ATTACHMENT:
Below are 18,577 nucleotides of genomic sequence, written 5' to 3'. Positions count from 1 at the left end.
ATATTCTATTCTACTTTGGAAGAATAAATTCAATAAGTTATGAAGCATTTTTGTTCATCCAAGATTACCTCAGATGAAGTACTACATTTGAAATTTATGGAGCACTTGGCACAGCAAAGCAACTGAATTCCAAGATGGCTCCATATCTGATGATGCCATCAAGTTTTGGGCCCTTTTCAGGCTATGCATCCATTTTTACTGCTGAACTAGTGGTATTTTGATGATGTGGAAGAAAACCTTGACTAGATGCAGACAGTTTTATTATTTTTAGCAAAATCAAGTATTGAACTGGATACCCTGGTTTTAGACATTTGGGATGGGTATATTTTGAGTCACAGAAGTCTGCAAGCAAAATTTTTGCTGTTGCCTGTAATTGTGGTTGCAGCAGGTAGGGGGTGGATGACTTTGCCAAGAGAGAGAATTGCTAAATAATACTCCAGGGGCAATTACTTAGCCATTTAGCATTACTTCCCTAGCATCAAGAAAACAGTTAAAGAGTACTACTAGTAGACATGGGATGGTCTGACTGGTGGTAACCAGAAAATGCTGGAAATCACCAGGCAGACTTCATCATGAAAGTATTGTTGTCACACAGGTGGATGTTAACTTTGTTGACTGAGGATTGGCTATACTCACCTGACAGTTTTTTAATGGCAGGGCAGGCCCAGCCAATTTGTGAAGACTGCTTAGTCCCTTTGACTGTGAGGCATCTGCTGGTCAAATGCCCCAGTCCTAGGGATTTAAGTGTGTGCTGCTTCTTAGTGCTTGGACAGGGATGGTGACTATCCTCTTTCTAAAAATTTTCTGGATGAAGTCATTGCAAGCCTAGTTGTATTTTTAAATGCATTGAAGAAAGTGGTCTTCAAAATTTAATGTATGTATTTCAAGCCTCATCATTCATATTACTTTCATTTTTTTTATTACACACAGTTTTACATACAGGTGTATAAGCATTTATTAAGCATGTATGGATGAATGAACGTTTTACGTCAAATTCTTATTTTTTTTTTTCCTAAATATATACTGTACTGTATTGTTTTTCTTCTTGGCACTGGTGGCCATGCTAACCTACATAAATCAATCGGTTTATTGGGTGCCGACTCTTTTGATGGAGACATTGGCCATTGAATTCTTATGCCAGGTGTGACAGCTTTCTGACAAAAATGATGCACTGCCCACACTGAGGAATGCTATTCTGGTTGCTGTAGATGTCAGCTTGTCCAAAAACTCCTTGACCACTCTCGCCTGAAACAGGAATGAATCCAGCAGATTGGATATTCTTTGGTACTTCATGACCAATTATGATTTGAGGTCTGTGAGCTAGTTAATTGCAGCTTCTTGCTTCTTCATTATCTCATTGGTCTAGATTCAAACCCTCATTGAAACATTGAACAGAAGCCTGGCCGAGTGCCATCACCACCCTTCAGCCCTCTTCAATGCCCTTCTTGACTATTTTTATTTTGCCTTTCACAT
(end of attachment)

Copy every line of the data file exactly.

Below are 18,577 nucleotides of genomic sequence, written 5' to 3'. Positions count from 1 at the left end.
ATATTCTATTCTACTTTGGAAGAATAAATTCAATAAGTTATGAAGCATTTTTGTTCATCCAAGATTACCTCAGATGAAGTACTACATTTGAAATTTATGGAGCACTTGGCACAGCAAAGCAACTGAATTCCAAGATGGCTCCATATCTGATGATGCCATCAAGTTTTGGGCCCTTTTCAGGCTATGCATCCATTTTTACTGCTGAACTAGTGGTATTTTGATGATGTGGAAGAAAACCTTGACTAGATGCAGACAGTTTTATTATTTTTAGCAAAATCAAGTATTGAACTGGATACCCTGGTTTTAGACATTTGGGATGGGTATATTTTGAGTCACAGAAGTCTGCAAGCAAAATTTTTGCTGTTGCCTGTAATTGTGGTTGCAGCAGGTAGGGGGTGGATGACTTTGCCAAGAGAGAGAATTGCTAAATAATACTCCAGGGGCAATTACTTAGCCATTTAGCATTACTTCCCTAGCATCAAGAAAACAGTTAAAGAGTACTACTAGTAGACATGGGATGGTCTGACTGGTGGTAACCAGAAAATGCTGGAAATCACCAGGCAGACTTCATCATGAAAGTATTGTTGTCACACAGGTGGATGTTAACTTTGTTGACTGAGGATTGGCTATACTCACCTGACAGTTTTTTAATGGCAGGGCAGGCCCAGCCAATTTGTGAAGACTGCTTAGTCCCTTTGACTGTGAGGCATCTGCTGGTCAAATGCCCCAGTCCTAGGGATTTAAGTGTGTGCTGCTTCTTAGTGCTTGGACAGGGATGGTGACTATCCTCTTTCTAAAAATTTTCTGGATGAAGTCATTGCAAGCCTAGTTGTATTTTTAAATGCATTGAAGAAAGTGGTCTTCAAAATTTAATGTATGTATTTCAAGCCTCATCATTCATATTACTTTCATTTTTTTTATTACACACAGTTTTACATACAGGTGTATAAGCATTTATTAAGCATGTATGGATGAATGAACGTTTTACGTCAAATTCTTATTTTTTTTTTTCCTAAATATATACTGTACTGTATTGTTTTTCTTCTTGGCACTGGTGGCCATGCTAACCTACATAAATCAATCGGTTTATTGGGTGCCGACTCTTTTGATGGAGACATTGGCCATTGAATTCTTATGCCAGGTGTGACAGCTTTCTGACAAAAATGATGCACTGCCCACACTGAGGAATGCTATTCTGGTTGCTGTAGATGTCAGCTTGTCCAAAAACTCCTTGACCACTCTCGCCTGAAACAGGAATGAATCCAGCAGATTGGATATTCTTTGGTACTTCATGACCAATTATGATTTGAGGTCTGTGAGCTAGTTAATTGCAGCTTCTTGCTTCTTCATTATCTCATTGGTCTAGATTCAAACCCTCATTGAAACATTGAACAGAAGCCTGGCCGAGTGCCATCACCACCCTTCAGCCCTCTTCAATGCCCTTCTTGACTATTTTTATTTTGCCTTTCACAT